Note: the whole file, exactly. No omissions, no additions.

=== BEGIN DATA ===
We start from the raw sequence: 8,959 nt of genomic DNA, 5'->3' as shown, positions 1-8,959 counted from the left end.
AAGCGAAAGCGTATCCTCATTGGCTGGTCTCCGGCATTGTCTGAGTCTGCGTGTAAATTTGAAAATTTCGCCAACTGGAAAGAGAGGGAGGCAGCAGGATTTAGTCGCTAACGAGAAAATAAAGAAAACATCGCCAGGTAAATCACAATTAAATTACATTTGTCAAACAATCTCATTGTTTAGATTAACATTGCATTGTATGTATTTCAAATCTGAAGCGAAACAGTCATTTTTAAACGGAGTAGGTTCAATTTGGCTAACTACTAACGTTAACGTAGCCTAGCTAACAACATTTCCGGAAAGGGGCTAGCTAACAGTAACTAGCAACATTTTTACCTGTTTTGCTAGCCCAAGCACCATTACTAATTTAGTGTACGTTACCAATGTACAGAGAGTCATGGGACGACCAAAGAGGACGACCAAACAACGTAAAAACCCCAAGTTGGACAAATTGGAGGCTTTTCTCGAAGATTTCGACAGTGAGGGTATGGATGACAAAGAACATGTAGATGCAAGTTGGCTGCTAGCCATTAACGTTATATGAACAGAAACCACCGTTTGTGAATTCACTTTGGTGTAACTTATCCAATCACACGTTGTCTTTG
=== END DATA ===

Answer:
We start from the raw sequence: 8,959 nt of genomic DNA, 5'->3' as shown, positions 1-8,959 counted from the left end.
AAGCGAAAGCGTATCCTCATTGGCTGGTCTCCGGCATTGTCTGAGTCTGCGTGTAAATTTGAAAATTTCGCCAACTGGAAAGAGAGGGAGGCAGCAGGATTTAGTCGCTAACGAGAAAATAAAGAAAACATCGCCAGGTAAATCACAATTAAATTACATTTGTCAAACAATCTCATTGTTTAGATTAACATTGCATTGTATGTATTTCAAATCTGAAGCGAAACAGTCATTTTTAAACGGAGTAGGTTCAATTTGGCTAACTACTAACGTTAACGTAGCCTAGCTAACAACATTTCCGGAAAGGGGCTAGCTAACAGTAACTAGCAACATTTTTACCTGTTTTGCTAGCCCAAGCACCATTACTAATTTAGTGTACGTTACCAATGTACAGAGAGTCATGGGACGACCAAAGAGGACGACCAAACAACGTAAAAACCCCAAGTTGGACAAATTGGAGGCTTTTCTCGAAGATTTCGACAGTGAGGGTATGGATGACAAAGAACATGTAGATGCAAGTTGGCTGCTAGCCATTAACGTTATATGAACAGAAACCACCGTTTGTGAATTCACTTTGGTGTAACTTATCCAATCACACGTTGTCTTTG